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Want to reduce indoor humidity in a cool, humid environment. Outdoor humidity >70% most of the year. Would an ERV be useful?

willy55 | Posted in General Questions on

I live in a fairly new, well sealed house on the west coast of Canada. Ventilating indoor moisture most of the year is difficult as the outdoor humidity rarely goes below 50% and in spring and fall, usually in the 80-90% range, with temperatures averaging 40-60 F. I am researching ERVs, but unless they can reduce the humidity of the incoming air significantly, ventilation is only going to increase indoor humidity. Lots of condensation on the windows during fall, winter and spring. Air quality in the house is good.

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Replies

  1. charlie_sullivan | | #1

    What an ERV does is try to make the humidity of the incoming air match the humidity of the outgoing air. If you've run a dehumidifier inside, the help you keep the improvement the dehumidifier has made. On the other hand, if you don't have a dehumidifier, the best you can do is bring in outside air when the outdoor dew point is as low as possible. Using a HRV will work better than an ERV in that scenario.

    Looking climate data for Vancouver, on the theory that that might be similar to yours, I see that the highest humidity month are actually the lowest dew-point months. The dew point for 70 F and 50% humidity is 50 F. If you have 40 F dewpoint air outside, and 70 F and 50% humidity inside, running HRV will reduce your inside humidity ... and will reduce it more than ERV would have.

    The challenge might be the months when you have an outdoor dew point in the 50s. If you ventilate a lot with an HRV, you can probably keep the humidity inside below 65%, which might be OK, but if you want to do better at avoiding the potential for mold and dust mites, you might want to actively dehumidify, and then either use the HRV for just the amount of fresh air you need, or use an ERV.

  2. GBA Editor
    Martin Holladay | | #2

    Bill,
    In case Charlie's answer wasn't clear: if you are ventilating when the outdoor air is cool (in the 40s), the ventilation air will lower indoor RH -- because outdoor air can't hold much moisture when it is cool. Once that 50% RH air warms up to 70 degrees, it magically becomes dry air. That's psychrometrics at work.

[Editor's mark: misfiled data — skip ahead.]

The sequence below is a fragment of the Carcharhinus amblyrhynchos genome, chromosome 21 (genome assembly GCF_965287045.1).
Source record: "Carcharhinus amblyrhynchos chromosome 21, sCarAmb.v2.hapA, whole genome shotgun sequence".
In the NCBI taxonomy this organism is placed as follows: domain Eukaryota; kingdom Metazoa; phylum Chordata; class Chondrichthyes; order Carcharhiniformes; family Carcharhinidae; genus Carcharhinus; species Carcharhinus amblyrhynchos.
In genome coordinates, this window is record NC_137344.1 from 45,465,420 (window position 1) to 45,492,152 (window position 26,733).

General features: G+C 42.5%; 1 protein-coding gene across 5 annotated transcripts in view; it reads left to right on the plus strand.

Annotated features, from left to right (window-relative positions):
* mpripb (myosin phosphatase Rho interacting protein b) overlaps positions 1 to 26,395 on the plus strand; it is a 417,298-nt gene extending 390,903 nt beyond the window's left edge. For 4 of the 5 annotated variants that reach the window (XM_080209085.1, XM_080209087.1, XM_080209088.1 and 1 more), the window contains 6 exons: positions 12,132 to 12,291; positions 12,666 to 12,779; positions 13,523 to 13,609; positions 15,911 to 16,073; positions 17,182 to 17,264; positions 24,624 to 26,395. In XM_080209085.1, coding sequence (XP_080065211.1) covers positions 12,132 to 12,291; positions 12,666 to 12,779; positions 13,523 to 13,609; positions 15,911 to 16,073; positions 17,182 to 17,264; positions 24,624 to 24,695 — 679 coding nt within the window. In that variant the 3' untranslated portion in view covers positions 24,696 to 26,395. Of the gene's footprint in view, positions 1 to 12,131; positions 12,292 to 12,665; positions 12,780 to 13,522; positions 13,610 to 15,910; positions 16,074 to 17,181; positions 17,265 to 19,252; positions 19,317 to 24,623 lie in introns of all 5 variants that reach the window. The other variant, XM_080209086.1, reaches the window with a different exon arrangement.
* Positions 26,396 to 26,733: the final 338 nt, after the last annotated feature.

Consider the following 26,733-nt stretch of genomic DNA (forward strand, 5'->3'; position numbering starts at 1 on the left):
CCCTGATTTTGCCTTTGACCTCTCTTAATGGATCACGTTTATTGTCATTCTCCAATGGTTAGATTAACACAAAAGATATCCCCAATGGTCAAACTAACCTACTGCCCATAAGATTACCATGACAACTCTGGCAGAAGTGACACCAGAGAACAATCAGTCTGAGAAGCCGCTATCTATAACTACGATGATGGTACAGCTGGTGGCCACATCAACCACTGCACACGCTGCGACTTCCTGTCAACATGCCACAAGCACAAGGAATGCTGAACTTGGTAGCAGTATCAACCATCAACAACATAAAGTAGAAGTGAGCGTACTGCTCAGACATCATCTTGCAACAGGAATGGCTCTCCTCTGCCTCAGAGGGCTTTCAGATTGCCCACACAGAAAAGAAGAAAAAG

For more information on this topic, see HRV or ERV?

  3. Expert Member
    Dana Dorsett | | #3

    Use outdoor dew point as your guide, since it is a measure of the absolute (rather than relative) humidity.

    Ventilation air with an outdoor dew point anywhere between 35F and 55F is going to be just fine for human health & comfort.

    If you have dust mite issues make that 35F-50F outdoor dew points.

  4. Richard Beyer | | #4

    Here's a simplified Dew Point Calculator ..... http://dpcalc.org/

  5. Expert Member
    Dana Dorsett | | #5

    FWIW, outdoor dew points in coastal B.C. only occasionally exceed 55F by more than a few degress and then only in summer. The mid-summer average right at sea level at the coast would be in the low 50s.

    While the dew point and outdoor temps can be narrowly separated during the foggy-dew drizzly mid-winter periods, those temperatures & dew points are typically in the 30s and low 40sF, which is makes for very healthy humidity levels at room temperature. Pull up a dew-point graph for say, Victoria, and you'll see:

    http://weatherspark.com/#!dashboard;a=Canada/BC/Victoria

    To answer the question more directly, in that climate an ERV isn't of any particular use, since over 95% of the time you would be able to keep the interior RH below 60% by ventilation alone.

    If you absolutely need to get it down to 50% or less at all times, there will be a few weeks in summer where you might have to cut back the ventilation rate and run a dehumidifier to achieve that, but the ERV would only preserve that mechanical air condition, it can't dehumidify on it's own.

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